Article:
Seasonal to interannual changes in planktonic foraminiferal assemblages in the northwestern North Pacific: Sediment trap results encompassing a warm period related to El Niño

Azumi Kuroyanagi, Hodaka Kawahata, Hiroshi Nishi, Makio C. Honda

Research output: Contribution to journalArticlepeer-review

20 Citations (Scopus)


Planktonic foraminifera provide a record of the upper ocean environment through their species assemblage and individual tests. To investigate the relationship between foraminifera and oceanographic conditions and the impact of El Niño on foraminifera, we analyzed foraminiferal fluxes and relative abundances by using sediment trap samples collected biweekly at three sites in the northwestern North Pacific: Site 40N (39°60′N, 165°00′E), Site KNOT (43°58′N, 155°03′E), and Site 50N (50°01′N, 165°02′E) from 1998-2001, a period that included an El Niño event. Based on foraminiferal production and assemblage composition, we divided the sampling duration into several periods during which certain characteristic oceanographic properties were observed. These sampling periods were classified into five types (I-V) based upon four factors: 1) the predominant foraminiferal group, 2) total foraminiferal fluxes (TFFs), 3) organic matter (OM) fluxes, and 4) hydrographic conditions, which included sea-surface temperature (SST) and thermal structure. Our results suggest that our observed seasonal changes in foraminifera were closely related to water-mass properties in addition to SST. If species compositions were the same, then water-mass properties were the most important factors affecting the seasonal variation of foraminiferal abundance in the northwestern North Pacific. Although one of the major controlling factors for foraminiferal fluxes is food availability, the controlling factors for each type (Types I-V) are different because of specific oceanographic situations, such as phytoplankton blooms, which result in an excess food supply for foraminifera. At Site KNOT, high surface temperatures and weak winds related to an El Niño period in 1998 would have caused a low nutrient supply and water-column stratification, and resulted in the relatively low fluxes of total foraminifera, Neogloboquadrina pachyderma, and Globigerina bulloides and high fluxes of Neogloboquadrina dutertrei. The impact of El Niño on foraminifera was variable depending on the strength of the El Niño event and site location. However, there were some instances of common annual foraminiferal patterns; the patterns observed at Sites 40N and KNOT in 1998 were similar to those observed off Chile in 1997-1998 and in 1991-1992, respectively.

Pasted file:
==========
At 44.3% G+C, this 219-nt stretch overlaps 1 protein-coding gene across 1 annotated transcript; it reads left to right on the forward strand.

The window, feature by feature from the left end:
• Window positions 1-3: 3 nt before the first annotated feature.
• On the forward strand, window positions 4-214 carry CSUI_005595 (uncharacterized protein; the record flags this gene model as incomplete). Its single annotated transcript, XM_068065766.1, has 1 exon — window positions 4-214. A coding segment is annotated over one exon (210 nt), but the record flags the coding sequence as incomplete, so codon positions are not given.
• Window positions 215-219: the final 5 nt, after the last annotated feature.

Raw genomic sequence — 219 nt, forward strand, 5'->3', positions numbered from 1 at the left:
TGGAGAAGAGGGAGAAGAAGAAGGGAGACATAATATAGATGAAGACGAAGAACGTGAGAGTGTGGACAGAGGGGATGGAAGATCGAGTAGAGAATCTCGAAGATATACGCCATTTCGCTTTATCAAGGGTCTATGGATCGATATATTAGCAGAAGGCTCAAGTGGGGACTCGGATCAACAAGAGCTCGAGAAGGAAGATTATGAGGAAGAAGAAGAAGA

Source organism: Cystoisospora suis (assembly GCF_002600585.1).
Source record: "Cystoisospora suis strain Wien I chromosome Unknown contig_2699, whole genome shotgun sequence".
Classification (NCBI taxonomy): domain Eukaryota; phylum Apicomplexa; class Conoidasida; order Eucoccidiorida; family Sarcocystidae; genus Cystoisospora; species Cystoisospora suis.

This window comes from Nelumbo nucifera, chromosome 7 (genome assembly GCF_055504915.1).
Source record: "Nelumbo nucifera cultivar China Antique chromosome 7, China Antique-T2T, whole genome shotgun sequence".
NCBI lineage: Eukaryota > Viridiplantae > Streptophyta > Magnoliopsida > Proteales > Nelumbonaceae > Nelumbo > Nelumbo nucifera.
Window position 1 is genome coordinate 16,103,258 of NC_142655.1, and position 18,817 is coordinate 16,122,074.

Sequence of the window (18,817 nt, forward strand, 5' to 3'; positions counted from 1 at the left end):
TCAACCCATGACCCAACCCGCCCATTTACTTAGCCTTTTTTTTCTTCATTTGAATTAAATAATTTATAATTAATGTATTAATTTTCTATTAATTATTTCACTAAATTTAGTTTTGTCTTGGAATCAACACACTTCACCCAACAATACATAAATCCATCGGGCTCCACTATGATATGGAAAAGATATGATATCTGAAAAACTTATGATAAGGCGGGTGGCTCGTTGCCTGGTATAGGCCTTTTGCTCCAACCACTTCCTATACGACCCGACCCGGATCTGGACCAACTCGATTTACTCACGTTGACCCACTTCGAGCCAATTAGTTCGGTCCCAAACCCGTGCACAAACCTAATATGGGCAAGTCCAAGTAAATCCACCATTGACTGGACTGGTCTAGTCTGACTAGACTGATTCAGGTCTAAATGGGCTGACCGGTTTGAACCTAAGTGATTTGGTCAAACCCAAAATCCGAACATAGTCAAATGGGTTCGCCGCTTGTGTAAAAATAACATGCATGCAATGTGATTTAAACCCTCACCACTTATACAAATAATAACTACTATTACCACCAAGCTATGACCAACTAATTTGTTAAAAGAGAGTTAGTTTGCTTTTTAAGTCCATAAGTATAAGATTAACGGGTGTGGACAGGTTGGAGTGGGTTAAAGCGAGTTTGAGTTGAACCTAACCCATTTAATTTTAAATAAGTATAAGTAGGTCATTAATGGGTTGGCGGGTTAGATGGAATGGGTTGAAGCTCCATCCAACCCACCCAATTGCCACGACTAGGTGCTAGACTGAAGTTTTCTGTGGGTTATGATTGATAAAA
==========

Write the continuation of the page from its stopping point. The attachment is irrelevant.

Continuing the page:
Original languageEnglish
Pages (from-to)107-127
Number of pages21
JournalPalaeogeography, Palaeoclimatology, Palaeoecology
Issue number1-2
Publication statusPublished - 2008 May 27
Externally publishedYes


  • Annual variation
  • El Niño
  • Northwestern North Pacific
  • Planktonic foraminifera
  • Seasonal variation
  • Sediment trap

ASJC Scopus subject areas

  • Oceanography
  • Ecology, Evolution, Behavior and Systematics
  • Earth-Surface Processes
  • Palaeontology


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